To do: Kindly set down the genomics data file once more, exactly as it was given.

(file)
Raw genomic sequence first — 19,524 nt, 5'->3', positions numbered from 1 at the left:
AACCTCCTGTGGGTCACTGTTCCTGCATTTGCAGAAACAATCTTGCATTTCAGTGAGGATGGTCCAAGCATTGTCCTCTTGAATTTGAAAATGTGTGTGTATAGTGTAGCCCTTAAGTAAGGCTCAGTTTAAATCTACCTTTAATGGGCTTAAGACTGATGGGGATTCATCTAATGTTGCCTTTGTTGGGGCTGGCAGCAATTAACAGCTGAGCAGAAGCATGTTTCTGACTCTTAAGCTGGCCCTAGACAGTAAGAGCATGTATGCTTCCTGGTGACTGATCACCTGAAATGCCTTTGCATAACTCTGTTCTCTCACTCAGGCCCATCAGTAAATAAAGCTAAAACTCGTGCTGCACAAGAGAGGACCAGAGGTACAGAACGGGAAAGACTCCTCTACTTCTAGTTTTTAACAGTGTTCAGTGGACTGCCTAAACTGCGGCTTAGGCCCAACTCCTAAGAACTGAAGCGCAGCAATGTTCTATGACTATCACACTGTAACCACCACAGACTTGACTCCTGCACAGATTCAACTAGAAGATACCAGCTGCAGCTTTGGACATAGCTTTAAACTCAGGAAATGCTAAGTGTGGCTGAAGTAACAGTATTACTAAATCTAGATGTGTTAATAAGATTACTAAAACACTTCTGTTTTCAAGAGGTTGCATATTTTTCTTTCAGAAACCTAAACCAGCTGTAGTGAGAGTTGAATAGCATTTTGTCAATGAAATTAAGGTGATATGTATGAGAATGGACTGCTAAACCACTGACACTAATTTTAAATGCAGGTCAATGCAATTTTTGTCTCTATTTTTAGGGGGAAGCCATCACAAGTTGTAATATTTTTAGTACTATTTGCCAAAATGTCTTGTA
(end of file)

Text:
Raw genomic sequence first — 19,524 nt, 5'->3', positions numbered from 1 at the left:
AACCTCCTGTGGGTCACTGTTCCTGCATTTGCAGAAACAATCTTGCATTTCAGTGAGGATGGTCCAAGCATTGTCCTCTTGAATTTGAAAATGTGTGTGTATAGTGTAGCCCTTAAGTAAGGCTCAGTTTAAATCTACCTTTAATGGGCTTAAGACTGATGGGGATTCATCTAATGTTGCCTTTGTTGGGGCTGGCAGCAATTAACAGCTGAGCAGAAGCATGTTTCTGACTCTTAAGCTGGCCCTAGACAGTAAGAGCATGTATGCTTCCTGGTGACTGATCACCTGAAATGCCTTTGCATAACTCTGTTCTCTCACTCAGGCCCATCAGTAAATAAAGCTAAAACTCGTGCTGCACAAGAGAGGACCAGAGGTACAGAACGGGAAAGACTCCTCTACTTCTAGTTTTTAACAGTGTTCAGTGGACTGCCTAAACTGCGGCTTAGGCCCAACTCCTAAGAACTGAAGCGCAGCAATGTTCTATGACTATCACACTGTAACCACCACAGACTTGACTCCTGCACAGATTCAACTAGAAGATACCAGCTGCAGCTTTGGACATAGCTTTAAACTCAGGAAATGCTAAGTGTGGCTGAAGTAACAGTATTACTAAATCTAGATGTGTTAATAAGATTACTAAAACACTTCTGTTTTCAAGAGGTTGCATATTTTTCTTTCAGAAACCTAAACCAGCTGTAGTGAGAGTTGAATAGCATTTTGTCAATGAAATTAAGGTGATATGTATGAGAATGGACTGCTAAACCACTGACACTAATTTTAAATGCAGGTCAATGCAATTTTTGTCTCTATTTTTAGGGGGAAGCCATCACAAGTTGTAATATTTTTAGTACTATTTGCCAAAATGTCTTGTA